Environmental Economics - Subject Overview

 Human beings depend on nature for their survival. For instance, they use the energy and raw materials to produce various goods and consume the resources provided by nature like water and air. As any production activity generates some waste, humans depend on nature for disposing not only the waste arising out of production but also arising out of different human activities. The human dependence on nature is sustainable as long as we donot disturb the natural balance or in other words we are within the carrying capacity of the nature. 
Economies in the world are growing with the help of goods and services provided by nature but without consideration of the limits set by nature. Not only is the society exhausting its capital but is also increasing some unwanted substances (bads) into the nature through its production which can have impact not only on human health and well-being but also on the ecological well-being on which the entire human survival depends. Earlier fresh air and water are free goods but now they involve a price. For example, people travel far to breathe some fresh air and buy mineral water to avoid drinking contaminated water. We have emitted so much carbon-dioxide, methane etc. into the atmosphere that the earth is heating up and can have adverse impacts on human beings. These bads from production is termed as "Pollution". The problem of pollution is aggravated due to increased population, industrial growth and increasing demand for energy and materials. With the trade liberalization, the impact on environment due to trade is adverse. This stresses the need for more efficient and sustainable resource and environmental management.

The reason why we face serious problems due to environmental pollution and resource scarcity is because of the fact that till a decade back we have laid more importance to production ignoring its impact on environment. In the words of Schumacher, "The most fateful errors of our age is the belief that the problem of production has been solved. This illusion is mainly due to our inability to recognize that the modern industrial system, with all its intellectual sophistication, consumes the very basis on which it has been erected. To use the language of the economist, it lives on irreplaceable capital which it cheerfully treats as income". (Schumacher, 1975 page 20).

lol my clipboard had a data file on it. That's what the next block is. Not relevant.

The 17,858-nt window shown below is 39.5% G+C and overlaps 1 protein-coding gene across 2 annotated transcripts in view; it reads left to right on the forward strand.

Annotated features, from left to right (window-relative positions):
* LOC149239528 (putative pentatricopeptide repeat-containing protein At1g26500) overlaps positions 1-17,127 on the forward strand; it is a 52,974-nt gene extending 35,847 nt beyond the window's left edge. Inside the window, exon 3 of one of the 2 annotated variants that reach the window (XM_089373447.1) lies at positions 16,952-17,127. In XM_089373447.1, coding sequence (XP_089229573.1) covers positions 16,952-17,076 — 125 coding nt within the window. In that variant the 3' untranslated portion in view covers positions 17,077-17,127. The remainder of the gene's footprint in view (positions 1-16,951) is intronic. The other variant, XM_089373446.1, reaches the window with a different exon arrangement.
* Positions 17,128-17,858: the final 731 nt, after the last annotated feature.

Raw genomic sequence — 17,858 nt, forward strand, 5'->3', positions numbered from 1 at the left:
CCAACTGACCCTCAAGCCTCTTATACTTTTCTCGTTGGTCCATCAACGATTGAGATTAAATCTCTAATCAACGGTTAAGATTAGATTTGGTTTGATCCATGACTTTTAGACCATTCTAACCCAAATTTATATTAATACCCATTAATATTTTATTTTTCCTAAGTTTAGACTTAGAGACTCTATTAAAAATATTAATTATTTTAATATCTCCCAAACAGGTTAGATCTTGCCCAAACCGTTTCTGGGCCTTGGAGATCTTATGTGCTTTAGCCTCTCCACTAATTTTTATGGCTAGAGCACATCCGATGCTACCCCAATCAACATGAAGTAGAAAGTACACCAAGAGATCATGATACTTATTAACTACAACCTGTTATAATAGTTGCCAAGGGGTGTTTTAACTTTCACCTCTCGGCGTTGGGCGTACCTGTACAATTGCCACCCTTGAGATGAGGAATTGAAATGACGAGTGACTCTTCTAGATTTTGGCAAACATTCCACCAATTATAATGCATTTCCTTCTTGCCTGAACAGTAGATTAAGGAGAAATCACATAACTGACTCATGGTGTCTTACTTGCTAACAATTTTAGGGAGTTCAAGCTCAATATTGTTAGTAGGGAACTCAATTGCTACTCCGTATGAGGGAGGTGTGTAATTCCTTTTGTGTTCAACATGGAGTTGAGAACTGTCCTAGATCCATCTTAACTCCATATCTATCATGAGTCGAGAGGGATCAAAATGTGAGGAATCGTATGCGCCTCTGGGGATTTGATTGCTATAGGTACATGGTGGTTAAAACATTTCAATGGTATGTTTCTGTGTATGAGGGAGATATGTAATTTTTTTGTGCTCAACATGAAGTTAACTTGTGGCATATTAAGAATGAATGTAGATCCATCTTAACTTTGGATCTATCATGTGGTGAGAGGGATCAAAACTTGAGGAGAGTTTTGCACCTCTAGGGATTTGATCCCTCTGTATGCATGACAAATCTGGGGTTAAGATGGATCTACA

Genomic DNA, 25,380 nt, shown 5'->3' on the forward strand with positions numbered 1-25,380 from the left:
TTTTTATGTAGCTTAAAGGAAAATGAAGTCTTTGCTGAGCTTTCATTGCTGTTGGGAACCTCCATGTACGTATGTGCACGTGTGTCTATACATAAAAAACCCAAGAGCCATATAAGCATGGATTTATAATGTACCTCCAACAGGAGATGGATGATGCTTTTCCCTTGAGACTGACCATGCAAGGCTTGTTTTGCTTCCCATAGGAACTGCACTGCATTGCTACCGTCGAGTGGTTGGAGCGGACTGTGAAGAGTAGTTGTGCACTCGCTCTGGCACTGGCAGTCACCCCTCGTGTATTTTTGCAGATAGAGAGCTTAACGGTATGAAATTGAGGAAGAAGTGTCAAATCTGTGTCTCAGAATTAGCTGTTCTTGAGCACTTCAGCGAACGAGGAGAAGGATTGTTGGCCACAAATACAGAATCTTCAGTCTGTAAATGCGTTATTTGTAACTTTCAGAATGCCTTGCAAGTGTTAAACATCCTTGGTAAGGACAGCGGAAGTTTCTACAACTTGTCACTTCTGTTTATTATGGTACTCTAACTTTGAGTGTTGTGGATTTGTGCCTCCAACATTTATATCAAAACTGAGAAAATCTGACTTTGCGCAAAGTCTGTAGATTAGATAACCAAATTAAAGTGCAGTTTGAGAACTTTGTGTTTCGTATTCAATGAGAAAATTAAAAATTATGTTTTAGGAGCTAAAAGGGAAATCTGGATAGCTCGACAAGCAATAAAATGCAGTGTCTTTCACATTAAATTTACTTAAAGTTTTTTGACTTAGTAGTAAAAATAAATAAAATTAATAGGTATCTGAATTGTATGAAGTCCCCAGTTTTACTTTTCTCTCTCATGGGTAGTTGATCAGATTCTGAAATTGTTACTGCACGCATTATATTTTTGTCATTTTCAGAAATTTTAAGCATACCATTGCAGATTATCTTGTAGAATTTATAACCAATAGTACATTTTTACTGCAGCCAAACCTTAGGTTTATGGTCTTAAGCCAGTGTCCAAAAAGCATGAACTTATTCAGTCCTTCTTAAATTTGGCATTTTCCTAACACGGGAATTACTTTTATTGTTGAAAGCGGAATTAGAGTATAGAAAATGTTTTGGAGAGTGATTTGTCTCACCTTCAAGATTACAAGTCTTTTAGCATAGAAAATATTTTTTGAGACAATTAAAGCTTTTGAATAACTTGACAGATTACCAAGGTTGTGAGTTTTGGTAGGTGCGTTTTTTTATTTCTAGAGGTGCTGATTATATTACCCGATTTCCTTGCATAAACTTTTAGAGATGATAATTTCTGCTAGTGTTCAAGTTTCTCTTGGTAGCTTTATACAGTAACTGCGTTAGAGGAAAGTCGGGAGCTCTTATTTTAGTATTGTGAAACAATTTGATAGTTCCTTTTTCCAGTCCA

Several economists saw pollution and over-exploitation as a consequence of the lack of well-established market processes and property rights for some the resources like Air, Water, Forests, Biodiversity etc. Various macroeconomic policies, sectoral policies also effect the environment apart from human actions. At some stage, proper stage has to be set for managing our environment, which needs different policy instruments for pollution control. As most of the natural and environmental resources cannot have well-established markets, appropriate valuation techniques have to be identified. These values can be used to assess costs versus benefits of different environmental policies. Another important issue in this regard is that not only does trade effect the environment but the effect of environmental regulations also has an impact on trade.

The importance of these issues has led to the evolution of a new branch in the field of economics called "Environmental Economics"

Some of the important issues addressed under Environmental Economics are :

1. How can we extract our resources so that society is as better-off tomorrow as of now? i.e. how can we sustain the growth? 
2. Does environmental sustainability imply that economic growth should be limited so that its negative environmental effects do not outweigh the positive contributions of economic growth to welfare? 
3. To what extent should economic growth be allowed to destroy environmental assets? 
4. What are externalities?
5. How can we control the bads from production? 
6. What can be appropriate indicators to measure sustainable development? 
7. How do macroeconomic and sectoral policies affect the environment? 
8. What are the various environment management principles? 
9. What is market failure? 
10. How can we value environmental goods which do not have markets? 
11. What is the impact of climate change on economy? 


In this Section
Baseline Survey 1998
Resurvey 2008
Module Curriculum
EE Discipline
http://coe.mse.ac.in 2003-09. Madras School of Economics - Systems Department